By Roy Kasten
By Kris Wernowsky
By Chaz Kangas
By Joseph Hess
By Julie Seabaugh
By Mike Appelstein
By Rachel Brodsky
By Kelsey McClure
Dateline: noon on Monday, September 11 an overcast, slightly chilly day. It's the fifth anniversary of 9/11 and the day after the annual music awards showcase overran the Loop. I'm sitting in my (messy) office, totally sunburned and foggy from lack of sleep, trying to figure out how to best sum up the fifteen hours of insanity that was the day before.
Besides a looming deadline, this entire process is tinged with sadness: Best Blues Artist nominee Bennie Smith passed away Sunday evening from complications following a heart attack. (See page 12 for further information.)
In light of this, it almost seems frivolous to flippantly detail the drunken chaos and ridiculous antics of the showcase. But it's safe to say that one of Bennie's best qualities his tireless work ethic certainly was on display yesterday. From the musicians to the RFT staffers, from Contemporary Productions to businesses all over the Loop, I'd like to thank everyone who helped make the showcase run incredibly smoothly. I was certainly so, so proud of and happy with how everything turned out, and I hope everyone who attended felt the same way.
Without further ado, and in no particular order, the highlights:
A raucous noon-time punk kickoff set that was ostensibly the Pubes but that I discovered much, much later was an undercover Ded Bugs set (owing to Pube/Sex Robot Mario Viele being out of the country).
Wilco drummer Glenn Kotche, smiling beatifically throughout his entire set of minimalist grooves, clanking percussion and tribal ephemera.
Kotche incorporating the chirps of live crickets during songs. (Every awe-struck local drummer I talked to after the set wanted to immediately go home and practice.)
The fabulous hip-hop stylings of righteous mixer DJ Trackstar starting my local-show night off right in Blueberry Hill's Elvis Room.
Best New Artist nominee Berlin Whale packing Riddle's and we're talking a sweaty, shoulder-to-shoulder crowd of probably a hundred people. It's not an exaggeration to say that their Casio-driven set may have been the most inspiring I saw of the day especially when the entire audience danced and shouted along to the taut limb-loosener "Sweet Sixteen." Goosebumps.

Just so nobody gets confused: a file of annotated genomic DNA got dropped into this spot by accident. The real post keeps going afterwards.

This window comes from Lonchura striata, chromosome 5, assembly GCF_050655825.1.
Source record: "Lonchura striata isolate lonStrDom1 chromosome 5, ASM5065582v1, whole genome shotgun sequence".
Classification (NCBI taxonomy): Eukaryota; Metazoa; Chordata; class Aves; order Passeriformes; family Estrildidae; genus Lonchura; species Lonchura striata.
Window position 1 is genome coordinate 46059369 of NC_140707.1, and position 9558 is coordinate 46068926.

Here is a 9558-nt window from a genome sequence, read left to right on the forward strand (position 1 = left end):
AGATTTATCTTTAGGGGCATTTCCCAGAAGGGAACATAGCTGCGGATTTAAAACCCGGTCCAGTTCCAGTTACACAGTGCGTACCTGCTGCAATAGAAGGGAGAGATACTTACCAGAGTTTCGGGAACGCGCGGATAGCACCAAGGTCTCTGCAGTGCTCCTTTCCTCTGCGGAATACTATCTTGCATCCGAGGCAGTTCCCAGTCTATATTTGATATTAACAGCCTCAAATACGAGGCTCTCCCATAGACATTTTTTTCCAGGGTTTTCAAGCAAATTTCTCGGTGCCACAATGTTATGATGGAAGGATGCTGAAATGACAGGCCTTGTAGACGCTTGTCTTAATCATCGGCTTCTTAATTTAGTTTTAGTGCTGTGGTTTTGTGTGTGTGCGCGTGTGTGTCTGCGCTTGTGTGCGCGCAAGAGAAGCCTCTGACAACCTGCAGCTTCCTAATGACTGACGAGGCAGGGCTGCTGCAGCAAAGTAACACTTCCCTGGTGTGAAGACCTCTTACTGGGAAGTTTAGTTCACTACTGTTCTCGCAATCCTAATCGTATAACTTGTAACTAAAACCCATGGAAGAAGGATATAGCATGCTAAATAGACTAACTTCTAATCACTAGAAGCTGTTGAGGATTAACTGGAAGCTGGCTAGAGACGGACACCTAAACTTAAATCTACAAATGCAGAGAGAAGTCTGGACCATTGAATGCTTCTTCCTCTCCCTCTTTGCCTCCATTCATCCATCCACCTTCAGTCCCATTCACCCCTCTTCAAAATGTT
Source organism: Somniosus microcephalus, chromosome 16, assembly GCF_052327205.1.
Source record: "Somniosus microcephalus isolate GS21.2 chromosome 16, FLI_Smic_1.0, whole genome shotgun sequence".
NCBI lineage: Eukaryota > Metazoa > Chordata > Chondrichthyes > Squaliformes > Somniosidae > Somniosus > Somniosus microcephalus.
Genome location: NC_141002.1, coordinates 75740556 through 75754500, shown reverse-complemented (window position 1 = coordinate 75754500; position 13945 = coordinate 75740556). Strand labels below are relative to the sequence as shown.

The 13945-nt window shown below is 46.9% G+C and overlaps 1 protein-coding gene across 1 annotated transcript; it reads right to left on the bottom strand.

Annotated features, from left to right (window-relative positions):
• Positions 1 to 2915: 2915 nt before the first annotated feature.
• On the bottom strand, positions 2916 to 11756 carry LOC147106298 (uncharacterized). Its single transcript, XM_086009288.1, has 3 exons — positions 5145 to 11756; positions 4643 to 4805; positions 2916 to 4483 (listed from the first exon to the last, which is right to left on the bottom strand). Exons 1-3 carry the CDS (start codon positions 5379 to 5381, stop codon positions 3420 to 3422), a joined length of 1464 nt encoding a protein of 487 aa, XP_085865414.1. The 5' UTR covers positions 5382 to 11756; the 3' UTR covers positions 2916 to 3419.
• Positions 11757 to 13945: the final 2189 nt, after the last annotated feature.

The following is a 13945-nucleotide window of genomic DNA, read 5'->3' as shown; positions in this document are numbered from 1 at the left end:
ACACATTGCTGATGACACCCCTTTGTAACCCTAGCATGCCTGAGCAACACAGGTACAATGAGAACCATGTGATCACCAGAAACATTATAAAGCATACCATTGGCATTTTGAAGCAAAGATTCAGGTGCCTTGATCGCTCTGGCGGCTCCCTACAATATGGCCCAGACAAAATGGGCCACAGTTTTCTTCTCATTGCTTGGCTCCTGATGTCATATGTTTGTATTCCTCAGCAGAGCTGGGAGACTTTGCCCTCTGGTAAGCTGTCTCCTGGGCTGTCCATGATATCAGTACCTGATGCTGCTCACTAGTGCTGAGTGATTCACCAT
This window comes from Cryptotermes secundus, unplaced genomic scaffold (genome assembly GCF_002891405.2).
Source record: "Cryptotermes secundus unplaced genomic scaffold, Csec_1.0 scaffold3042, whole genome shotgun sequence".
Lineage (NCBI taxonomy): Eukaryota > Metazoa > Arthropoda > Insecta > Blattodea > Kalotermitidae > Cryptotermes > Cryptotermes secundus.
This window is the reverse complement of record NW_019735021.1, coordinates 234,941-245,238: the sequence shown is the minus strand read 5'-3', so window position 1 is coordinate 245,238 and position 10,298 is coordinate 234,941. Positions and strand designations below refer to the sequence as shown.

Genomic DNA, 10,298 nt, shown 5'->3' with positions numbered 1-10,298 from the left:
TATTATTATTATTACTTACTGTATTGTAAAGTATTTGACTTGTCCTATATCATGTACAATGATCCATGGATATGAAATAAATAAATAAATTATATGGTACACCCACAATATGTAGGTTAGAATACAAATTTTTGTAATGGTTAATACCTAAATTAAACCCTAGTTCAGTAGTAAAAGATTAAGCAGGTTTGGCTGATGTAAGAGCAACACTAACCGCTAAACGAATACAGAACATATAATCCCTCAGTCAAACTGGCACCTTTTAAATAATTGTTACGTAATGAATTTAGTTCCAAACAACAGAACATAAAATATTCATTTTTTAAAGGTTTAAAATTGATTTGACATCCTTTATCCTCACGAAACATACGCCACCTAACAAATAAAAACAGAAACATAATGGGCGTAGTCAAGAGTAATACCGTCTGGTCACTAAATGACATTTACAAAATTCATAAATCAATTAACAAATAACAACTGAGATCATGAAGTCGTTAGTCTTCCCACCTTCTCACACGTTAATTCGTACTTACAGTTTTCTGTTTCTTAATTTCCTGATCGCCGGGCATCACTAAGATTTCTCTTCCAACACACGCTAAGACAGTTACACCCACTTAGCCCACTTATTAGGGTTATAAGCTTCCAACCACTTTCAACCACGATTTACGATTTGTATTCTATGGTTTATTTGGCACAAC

The Vultures kicking out the rockabilly jams underneath the hot sun on the Market Stage, sounding incredibly tight.
Finally seeing Ghost in Light (mellow) and James Will and the Engines of Creation (raucous).
Huddling under a tent with various members of Bad Folk, the Love Experts, Magnolia Summer (and the Minus 5's Peter Buck) during a freak late-summer shower that upped the humidity and scattered the crowd before Grant-Lee Phillips' set.
Grant-Lee Phillips nevertheless rallying and uncorking a blazing, high-energy gig that started with his feathery cover of the Church's "Under the Milky Way" and snaked through Grant Lee Buffalo classics, including "Fuzzy," "Mockingbirds" and my fave, "Lone Star Song."
The Minus 5 unleashing an expectedly rip-snorting headlining set highlighted by the barn-burners "Aw Shit Man" and a cover of the Sonics' "Strychnine," as well as the sweetly twanging sing-alongs "Twilight Distillery" and "Cigarettes Coffee and Booze."
The members of the Minus 5 being incredibly gracious and kind people when I met them.
Coming home well after three a.m., slightly tipsy and reeking of bar but being as happy and content as I've probably felt in months. Thank you, St. Louis.